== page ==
Alyssa Arre, Staff Photographer

On Sunday, Feb. 19, the Campus Activities Board (CAB) held an open forum for students to voice their opinions on what activities they would like to have for Dandelion Day, which will be held on Friday, April 27 this year.

The forum served as a brainstorming session “by students for students” to see what would make this day as fun as possible, with less emphasis on the use of alcohol.

In previous years D-Day has centered around a mid-day concert with food vendors and side activities like spray-on tattoos. However, the day change from Saturday to Friday — which was announced last week by Dean of Students Matthew Burns — has created new challenges.

Many students are upset because they have classes during the day and feel as though they will be missing out on the activities.

“I have four classes on Friday, so it would be inconvenient for me,” Tiffany Sinclair, a freshman who came to the forum because she was curious about what D-Day really was, said. Sinclair explained she had heard stories about the day and the change in date prompted her to see what would be going on.

“I [feel like] I don’t get to drink and now I’m missing out,” she said.

According to President of CAB and senior Palida Noor, events that include as many people as possible are the goal of the spring celebration.

The idea is to have smaller events during the day to keep people entertained, yet would not upset those who could not attend, Noor said.

CAB has also gone to the University Registrar to see which times most students would be free.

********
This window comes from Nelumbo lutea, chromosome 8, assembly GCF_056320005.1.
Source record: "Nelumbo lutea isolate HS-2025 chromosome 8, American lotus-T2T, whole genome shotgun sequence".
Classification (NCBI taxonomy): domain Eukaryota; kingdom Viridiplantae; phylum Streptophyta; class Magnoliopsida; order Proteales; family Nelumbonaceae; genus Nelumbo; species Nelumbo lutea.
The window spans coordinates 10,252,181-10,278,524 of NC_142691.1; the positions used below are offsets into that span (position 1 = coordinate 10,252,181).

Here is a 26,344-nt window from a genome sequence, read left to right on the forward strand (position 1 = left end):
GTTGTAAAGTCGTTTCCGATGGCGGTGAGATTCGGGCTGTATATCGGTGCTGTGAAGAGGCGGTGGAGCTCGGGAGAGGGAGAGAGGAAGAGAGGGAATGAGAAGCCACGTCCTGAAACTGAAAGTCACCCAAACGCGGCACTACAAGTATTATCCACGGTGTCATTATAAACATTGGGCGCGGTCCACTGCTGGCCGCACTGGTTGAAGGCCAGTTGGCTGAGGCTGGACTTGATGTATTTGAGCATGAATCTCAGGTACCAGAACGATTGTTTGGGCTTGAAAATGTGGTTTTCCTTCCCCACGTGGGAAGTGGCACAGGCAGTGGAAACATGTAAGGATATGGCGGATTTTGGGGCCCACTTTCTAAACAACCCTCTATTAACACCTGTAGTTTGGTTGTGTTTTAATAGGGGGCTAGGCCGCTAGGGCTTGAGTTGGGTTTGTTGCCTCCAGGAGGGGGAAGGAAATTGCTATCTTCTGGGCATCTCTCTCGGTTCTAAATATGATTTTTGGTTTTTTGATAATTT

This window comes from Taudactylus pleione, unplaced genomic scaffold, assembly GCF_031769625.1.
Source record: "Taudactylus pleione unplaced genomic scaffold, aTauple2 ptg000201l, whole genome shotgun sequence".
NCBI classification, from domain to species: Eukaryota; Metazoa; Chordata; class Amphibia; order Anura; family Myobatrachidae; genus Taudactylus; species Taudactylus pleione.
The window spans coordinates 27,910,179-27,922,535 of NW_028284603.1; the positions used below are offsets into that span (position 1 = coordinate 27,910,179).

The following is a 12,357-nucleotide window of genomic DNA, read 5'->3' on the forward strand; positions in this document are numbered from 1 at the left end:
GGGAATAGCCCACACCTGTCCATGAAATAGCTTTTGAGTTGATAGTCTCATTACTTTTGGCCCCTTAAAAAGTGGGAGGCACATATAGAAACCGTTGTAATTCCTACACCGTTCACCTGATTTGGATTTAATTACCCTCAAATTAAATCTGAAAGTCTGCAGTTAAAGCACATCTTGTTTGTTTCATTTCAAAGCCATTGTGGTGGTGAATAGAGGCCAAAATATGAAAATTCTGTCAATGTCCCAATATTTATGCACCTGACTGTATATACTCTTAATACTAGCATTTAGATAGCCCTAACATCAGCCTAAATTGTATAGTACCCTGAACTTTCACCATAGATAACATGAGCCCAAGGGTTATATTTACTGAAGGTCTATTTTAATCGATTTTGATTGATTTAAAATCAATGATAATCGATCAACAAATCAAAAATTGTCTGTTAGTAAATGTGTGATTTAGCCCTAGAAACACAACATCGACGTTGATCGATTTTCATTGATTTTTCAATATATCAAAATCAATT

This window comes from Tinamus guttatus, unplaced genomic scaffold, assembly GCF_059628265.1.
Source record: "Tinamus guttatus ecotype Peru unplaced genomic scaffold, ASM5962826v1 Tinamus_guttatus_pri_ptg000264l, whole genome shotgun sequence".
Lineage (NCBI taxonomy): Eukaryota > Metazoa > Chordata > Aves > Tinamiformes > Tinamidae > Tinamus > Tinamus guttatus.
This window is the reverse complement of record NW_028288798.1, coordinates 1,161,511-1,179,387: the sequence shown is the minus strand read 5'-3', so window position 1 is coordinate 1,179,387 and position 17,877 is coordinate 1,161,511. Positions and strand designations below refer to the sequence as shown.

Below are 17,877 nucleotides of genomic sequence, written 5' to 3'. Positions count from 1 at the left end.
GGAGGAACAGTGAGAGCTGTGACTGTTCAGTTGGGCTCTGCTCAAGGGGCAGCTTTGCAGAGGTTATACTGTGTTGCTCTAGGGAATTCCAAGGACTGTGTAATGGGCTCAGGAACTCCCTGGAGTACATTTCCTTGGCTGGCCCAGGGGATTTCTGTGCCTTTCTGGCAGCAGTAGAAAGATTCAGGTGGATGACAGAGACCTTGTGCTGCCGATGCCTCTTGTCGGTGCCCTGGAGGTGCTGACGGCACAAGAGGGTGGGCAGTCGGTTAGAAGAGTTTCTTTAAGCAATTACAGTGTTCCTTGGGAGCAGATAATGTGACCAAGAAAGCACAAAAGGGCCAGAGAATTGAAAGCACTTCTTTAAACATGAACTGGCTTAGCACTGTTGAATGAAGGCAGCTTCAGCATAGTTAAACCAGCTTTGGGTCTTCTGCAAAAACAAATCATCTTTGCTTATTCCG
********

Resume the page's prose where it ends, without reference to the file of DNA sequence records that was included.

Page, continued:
“We have devoted a lot of time and effort into making sure people enjoy the day,” she said.

A three-fold increase in University funding for D-Day gave students a platform to dream big. Options like shutting down a road on campus and bring in bumper cars or have a petting zoo are now feasible. Thoughts of having a drive-in theater or a party on Wilson Quad were also brought up at the forum.

“I really want to play with water,” Sinclair said, voicing the opinions of many at the forum about making D-Day activities more hands on and interactive. Water and other fun interactive activities such as playing with paint were the most popular ideas put forth by students. Attendees at the forum discussed having a water gun war zone or a water slide. Also discussed were activities involving large canvases and balloons filled with different color paint or having glow-in-the-dark paint thrown on students during the concert while surrounded by black lights.

Drinking was not completely ignored, as stories of the Genesee Brewery Trucks have become favored tales of the day. The idea of having a “Club Rochester” tent to provide drinks for students over 21 was discussed, but this resulted in discussions about problems with exclusivity. Some students thought it was unfair to allow a small percentage of the student population, mostly seniors, to drink while the administration cracks down on the remainder of the student body.

The concert is the main focus of D-Day — bands like Super Mash Bros. and OK Go have performed in years past. This year, CAB will be working with UR Concerts to bring in a bigger name to make the day more memorable for students.

Freebies were another area of interest; if students could win Rochester memorabilia or D-Day T-shirts they might be more engaged in the day’s activities. Winning a large stuffed animal or just having a prize to take home could help craft a new focus for the day in the future.

“What would make this day distinct from other weekends?” Noor asked the group on several occasions.

D-Day is the celebration of spring and the end of classes before the entire campus buckles down for finals week. Many people believe that without alcohol there must be an appeal for students to look forward to the other activities.

“I just want to enjoy the day with my friends,” Sinclair said. “I still have the rest of my weekend in case this [Friday] doesn’t work out.”

Johnson is a member of the class of 2013.

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